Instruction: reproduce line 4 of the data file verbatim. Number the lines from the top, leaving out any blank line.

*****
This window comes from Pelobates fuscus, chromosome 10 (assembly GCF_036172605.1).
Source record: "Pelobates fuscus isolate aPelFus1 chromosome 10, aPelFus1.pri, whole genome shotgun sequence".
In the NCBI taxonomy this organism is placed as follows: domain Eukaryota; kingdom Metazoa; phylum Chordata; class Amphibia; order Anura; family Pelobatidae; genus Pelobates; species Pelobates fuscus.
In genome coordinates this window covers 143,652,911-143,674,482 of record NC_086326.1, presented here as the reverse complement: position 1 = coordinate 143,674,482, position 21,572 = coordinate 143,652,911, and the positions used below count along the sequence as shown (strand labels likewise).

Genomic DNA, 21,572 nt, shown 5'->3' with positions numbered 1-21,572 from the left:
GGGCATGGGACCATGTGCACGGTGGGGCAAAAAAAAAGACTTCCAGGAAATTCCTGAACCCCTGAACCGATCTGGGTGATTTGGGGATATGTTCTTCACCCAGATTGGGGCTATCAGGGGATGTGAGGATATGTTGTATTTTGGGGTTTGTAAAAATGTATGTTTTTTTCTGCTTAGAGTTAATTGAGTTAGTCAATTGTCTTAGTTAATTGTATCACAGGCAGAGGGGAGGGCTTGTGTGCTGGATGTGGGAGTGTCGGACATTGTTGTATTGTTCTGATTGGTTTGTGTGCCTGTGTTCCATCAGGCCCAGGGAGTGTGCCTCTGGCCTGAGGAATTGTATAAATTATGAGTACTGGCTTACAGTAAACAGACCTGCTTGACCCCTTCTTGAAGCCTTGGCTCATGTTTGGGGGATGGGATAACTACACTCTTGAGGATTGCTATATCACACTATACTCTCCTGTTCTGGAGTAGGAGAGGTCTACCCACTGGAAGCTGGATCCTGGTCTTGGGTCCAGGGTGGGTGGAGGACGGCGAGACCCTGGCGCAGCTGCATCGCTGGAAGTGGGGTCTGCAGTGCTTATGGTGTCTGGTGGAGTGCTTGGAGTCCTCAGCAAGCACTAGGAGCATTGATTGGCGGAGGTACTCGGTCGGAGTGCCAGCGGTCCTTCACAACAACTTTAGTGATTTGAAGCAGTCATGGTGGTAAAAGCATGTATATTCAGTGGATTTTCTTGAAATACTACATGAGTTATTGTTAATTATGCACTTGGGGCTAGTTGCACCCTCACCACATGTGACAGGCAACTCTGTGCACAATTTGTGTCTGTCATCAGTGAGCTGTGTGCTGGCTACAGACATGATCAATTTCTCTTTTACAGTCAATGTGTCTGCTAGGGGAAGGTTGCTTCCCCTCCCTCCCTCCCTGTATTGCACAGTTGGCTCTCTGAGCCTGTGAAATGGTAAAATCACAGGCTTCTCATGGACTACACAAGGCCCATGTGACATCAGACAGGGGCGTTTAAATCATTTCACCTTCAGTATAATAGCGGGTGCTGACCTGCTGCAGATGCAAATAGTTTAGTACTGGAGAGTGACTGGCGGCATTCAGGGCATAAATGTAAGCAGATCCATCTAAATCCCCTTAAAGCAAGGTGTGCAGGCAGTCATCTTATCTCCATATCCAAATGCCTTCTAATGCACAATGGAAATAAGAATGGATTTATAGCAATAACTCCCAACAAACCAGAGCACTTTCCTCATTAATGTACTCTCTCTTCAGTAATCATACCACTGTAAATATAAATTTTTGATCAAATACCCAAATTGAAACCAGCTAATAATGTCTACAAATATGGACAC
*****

In genome coordinates this window covers 143,652,911-143,674,482 of record NC_086326.1, presented here as the reverse complement: position 1 = coordinate 143,674,482, position 21,572 = coordinate 143,652,911, and the positions used below count along the sequence as shown (strand labels likewise).